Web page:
A frank Ross Lyon has conceded his side was “lucky to be close” to Geelong after an off-script first half, however admitted he was proud of the Saints’ refusal to throw in the towel and give themselves an outside chance to pinch the four points.

The Saints trailed by as much as 22 points during the final term, however three quick goals in four minutes to Cooper Sharman, Max King and first-gamer Darcy Wilson put the visitors to within a point with less than two minutes on the clock.


A last-gasp steadier from Cats skipper Patrick Dangerfield snuffed out the comeback with 40 seconds remaining, which would have marked St Kilda’s first win at the venue since 1999.

But Lyon, although pleased in his troops’ late rally, ultimately chalked up the night as one of frustration.

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“I thought they were the better team of the night, but I really admired how we never gave up and ultimately gave ourselves a chance to win, really,” Lyon said post-game.

“We were disappointed with our method around the ball… we were just a bit cute. We felt every time we just surged it and got it from the inside to the outside quicker we looked dangerous, which I think ultimately the scoreboard told a little bit.

"I'll tell you what I do know; the phone in the coaches' box is very sturdy because it got a work-out. I haven't banged the phone like that in years. It was very therapeutic.

"But I was frustrated because this group's been very predictable in delivering what we want to and for whatever reason we were quite inconsistent with our method in the different phases of the game."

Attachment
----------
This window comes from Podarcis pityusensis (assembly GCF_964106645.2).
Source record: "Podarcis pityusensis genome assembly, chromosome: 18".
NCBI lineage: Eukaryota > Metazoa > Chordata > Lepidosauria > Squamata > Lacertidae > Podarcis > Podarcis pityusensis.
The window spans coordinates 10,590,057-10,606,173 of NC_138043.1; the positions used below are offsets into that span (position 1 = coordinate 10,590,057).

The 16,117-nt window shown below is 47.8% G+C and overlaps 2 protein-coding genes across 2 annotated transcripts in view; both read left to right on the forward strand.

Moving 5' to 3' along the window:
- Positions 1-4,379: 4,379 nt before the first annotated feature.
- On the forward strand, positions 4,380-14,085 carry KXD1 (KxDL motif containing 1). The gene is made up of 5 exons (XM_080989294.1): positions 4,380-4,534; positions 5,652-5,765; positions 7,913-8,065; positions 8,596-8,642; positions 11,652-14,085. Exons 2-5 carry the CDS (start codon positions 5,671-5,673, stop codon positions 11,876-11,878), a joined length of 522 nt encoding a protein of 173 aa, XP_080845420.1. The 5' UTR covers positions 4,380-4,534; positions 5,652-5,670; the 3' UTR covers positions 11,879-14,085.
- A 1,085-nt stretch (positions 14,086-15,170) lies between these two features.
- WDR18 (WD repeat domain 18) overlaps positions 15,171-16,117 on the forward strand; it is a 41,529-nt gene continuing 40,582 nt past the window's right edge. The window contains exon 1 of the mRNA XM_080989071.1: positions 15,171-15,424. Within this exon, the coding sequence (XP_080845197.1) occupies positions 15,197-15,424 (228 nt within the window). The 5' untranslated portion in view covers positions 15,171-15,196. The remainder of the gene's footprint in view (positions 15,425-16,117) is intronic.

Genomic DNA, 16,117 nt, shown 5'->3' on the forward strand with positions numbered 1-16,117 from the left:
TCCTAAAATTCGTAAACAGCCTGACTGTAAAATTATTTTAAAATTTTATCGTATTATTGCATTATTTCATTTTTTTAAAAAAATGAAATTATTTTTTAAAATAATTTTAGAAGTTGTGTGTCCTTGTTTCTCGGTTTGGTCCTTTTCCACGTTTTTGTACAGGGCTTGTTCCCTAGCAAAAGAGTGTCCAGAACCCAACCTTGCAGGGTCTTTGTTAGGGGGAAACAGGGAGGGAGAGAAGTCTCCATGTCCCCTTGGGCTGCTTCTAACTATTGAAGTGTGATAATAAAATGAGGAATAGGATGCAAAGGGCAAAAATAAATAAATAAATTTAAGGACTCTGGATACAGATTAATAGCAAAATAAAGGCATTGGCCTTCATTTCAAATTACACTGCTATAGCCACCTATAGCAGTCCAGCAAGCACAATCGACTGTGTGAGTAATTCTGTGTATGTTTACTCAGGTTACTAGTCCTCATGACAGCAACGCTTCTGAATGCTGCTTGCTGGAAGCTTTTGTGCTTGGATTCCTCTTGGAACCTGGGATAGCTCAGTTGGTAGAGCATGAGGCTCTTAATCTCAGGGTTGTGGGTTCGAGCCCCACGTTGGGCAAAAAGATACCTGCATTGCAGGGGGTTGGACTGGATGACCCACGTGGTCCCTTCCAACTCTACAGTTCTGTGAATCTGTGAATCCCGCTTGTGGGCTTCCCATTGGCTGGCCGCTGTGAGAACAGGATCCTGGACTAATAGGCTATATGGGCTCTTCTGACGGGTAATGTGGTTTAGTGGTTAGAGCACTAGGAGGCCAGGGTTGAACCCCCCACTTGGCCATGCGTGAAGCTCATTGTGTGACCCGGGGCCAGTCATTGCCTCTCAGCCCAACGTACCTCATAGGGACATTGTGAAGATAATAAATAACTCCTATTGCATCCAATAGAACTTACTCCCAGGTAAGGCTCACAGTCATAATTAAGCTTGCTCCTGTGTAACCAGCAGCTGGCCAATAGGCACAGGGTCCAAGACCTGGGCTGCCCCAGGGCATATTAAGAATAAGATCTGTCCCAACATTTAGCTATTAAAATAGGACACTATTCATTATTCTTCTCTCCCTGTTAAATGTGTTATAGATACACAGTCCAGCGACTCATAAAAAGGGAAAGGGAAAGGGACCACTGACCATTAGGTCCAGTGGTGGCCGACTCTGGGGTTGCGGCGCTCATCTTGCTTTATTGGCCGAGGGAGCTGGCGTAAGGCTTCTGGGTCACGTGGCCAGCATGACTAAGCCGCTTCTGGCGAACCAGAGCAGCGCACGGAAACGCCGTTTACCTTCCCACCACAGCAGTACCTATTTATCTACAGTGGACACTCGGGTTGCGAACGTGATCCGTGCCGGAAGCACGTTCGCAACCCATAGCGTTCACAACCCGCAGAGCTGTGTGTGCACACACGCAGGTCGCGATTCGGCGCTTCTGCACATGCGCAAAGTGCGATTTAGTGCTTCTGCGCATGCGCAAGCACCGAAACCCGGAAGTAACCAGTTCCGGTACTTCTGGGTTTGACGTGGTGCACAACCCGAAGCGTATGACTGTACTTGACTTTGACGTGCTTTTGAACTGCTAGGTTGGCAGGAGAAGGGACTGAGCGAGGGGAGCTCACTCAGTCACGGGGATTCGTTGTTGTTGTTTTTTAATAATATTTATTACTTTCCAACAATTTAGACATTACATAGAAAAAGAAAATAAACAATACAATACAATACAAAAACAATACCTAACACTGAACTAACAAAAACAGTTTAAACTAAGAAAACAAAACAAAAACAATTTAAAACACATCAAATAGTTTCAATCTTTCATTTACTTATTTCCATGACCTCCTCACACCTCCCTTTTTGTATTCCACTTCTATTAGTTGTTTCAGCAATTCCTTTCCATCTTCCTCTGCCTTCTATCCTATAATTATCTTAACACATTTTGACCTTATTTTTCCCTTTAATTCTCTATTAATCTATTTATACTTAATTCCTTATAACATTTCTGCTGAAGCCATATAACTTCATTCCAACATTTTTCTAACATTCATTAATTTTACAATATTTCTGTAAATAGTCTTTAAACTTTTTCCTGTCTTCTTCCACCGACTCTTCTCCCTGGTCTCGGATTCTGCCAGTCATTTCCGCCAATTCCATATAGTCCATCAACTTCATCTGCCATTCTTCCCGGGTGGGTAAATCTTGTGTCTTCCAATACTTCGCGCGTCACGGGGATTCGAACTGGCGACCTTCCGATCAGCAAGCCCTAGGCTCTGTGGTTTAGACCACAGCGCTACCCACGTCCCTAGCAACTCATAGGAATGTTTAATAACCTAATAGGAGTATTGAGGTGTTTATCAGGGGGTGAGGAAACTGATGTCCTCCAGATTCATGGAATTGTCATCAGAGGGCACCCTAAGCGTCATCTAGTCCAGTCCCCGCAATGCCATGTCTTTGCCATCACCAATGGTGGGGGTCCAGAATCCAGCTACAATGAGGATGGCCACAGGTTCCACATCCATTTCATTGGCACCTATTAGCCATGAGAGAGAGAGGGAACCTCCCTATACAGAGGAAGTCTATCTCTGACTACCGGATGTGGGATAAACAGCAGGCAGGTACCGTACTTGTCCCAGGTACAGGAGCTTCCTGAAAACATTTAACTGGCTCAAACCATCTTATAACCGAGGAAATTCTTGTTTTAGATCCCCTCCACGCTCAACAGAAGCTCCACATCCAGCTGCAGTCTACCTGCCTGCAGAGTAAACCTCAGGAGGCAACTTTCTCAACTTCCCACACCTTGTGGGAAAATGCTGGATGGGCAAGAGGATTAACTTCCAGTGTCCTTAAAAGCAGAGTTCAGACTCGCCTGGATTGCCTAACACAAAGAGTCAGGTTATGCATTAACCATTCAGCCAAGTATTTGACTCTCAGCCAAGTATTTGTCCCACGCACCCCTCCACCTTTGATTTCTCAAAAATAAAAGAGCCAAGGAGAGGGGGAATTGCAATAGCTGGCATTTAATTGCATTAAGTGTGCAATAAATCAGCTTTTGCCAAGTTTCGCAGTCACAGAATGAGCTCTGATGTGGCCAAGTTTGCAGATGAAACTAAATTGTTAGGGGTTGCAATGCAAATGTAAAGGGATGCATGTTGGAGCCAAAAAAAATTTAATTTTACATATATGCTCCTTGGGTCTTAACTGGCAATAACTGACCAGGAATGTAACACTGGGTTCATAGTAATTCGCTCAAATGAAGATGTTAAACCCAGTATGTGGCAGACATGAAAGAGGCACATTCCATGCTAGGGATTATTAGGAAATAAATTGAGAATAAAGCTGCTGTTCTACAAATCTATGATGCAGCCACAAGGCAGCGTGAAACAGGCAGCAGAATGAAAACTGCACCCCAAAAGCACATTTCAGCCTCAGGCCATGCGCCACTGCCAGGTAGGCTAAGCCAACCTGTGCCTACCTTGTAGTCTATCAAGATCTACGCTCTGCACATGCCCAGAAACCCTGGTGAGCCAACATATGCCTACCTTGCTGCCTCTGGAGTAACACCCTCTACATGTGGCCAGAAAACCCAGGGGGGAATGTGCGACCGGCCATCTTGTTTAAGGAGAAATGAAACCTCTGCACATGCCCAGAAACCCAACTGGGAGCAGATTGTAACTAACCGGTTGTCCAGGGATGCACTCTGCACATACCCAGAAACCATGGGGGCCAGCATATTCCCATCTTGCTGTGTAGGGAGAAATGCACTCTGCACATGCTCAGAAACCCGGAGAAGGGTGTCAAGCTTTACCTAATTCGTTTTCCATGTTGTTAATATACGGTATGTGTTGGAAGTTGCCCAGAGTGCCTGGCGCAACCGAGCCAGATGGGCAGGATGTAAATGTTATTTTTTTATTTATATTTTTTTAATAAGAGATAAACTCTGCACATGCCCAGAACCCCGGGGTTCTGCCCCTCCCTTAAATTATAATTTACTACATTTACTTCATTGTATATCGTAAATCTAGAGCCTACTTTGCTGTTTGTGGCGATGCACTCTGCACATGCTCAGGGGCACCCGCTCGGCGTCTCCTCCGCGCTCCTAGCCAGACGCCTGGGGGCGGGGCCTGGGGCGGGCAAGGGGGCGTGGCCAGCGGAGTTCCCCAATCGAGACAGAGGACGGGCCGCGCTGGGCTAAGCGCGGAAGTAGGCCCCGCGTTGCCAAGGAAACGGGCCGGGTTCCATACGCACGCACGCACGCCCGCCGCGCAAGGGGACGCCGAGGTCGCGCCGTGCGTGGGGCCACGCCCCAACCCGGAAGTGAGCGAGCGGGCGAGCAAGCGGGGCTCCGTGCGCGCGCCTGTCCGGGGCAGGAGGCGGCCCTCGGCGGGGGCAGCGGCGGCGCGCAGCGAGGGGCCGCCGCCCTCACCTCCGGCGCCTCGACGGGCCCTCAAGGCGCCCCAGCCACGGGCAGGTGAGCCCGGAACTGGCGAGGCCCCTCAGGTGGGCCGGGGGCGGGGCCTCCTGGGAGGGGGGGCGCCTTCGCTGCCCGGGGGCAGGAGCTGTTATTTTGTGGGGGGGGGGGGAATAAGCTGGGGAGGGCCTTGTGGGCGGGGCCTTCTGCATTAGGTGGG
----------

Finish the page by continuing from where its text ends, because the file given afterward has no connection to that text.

“Overall we walk away frustrated with our performance… I thought there was opportunity for us that we didn’t quite nail.”

Wilson was among the Saints who impressed on Saturday night, putting through two goals at crucial intervals to keep his side in the hunt.

“It’s the start of the journey for him, he’s got plenty to improve,” Lyon said.

“I thought he did some nice things and he’ll grow in stature physically and within the game with how he plays and runs.

“I’m sure he’ll enjoy the wide open expanses of the MCG… I think he’ll enjoy the extra width.”

Vice-captain Callum Wilkie echoed his senior coach’s thoughts post-game, and despite a second-half turnaround it was far from the Saints’ “best shot” to topple their seasoned opponents.

“It’s a bit of both. I’m proud of the boys for fighting to the end, but it was was a frustrating game,” Wilkie said post-game.

“We didn’t play the way we wanted to play, definitely in that first half. The points and preview that we went into the game with, we didn’t execute and they were probably harder than us.


“They were beating us around the contest and outnumbering us, and that’s not the way we play and that’s what was disappointing and frustrating.

“We turned that about a bit in the second half but not to the degree we wanted to. We know we didn’t give it our best shot in terms of contest, effort and execution of gameplan and the way we wanted to beat them.”

St Kilda will have just five days to assess and recover before heading into Thursday night’s prime-time Spud’s Game against the reigning premiers, Collingwood, at the MCG.

“Any Saints fan who can come down, it’s going to be a huge night for the football club,” Wilkie said.

“Spud’s Game means a lot to the players and it means a lot to the football club so we can’t wait for it… only five days means you don’t have to wait too long to rectify when you have a loss.”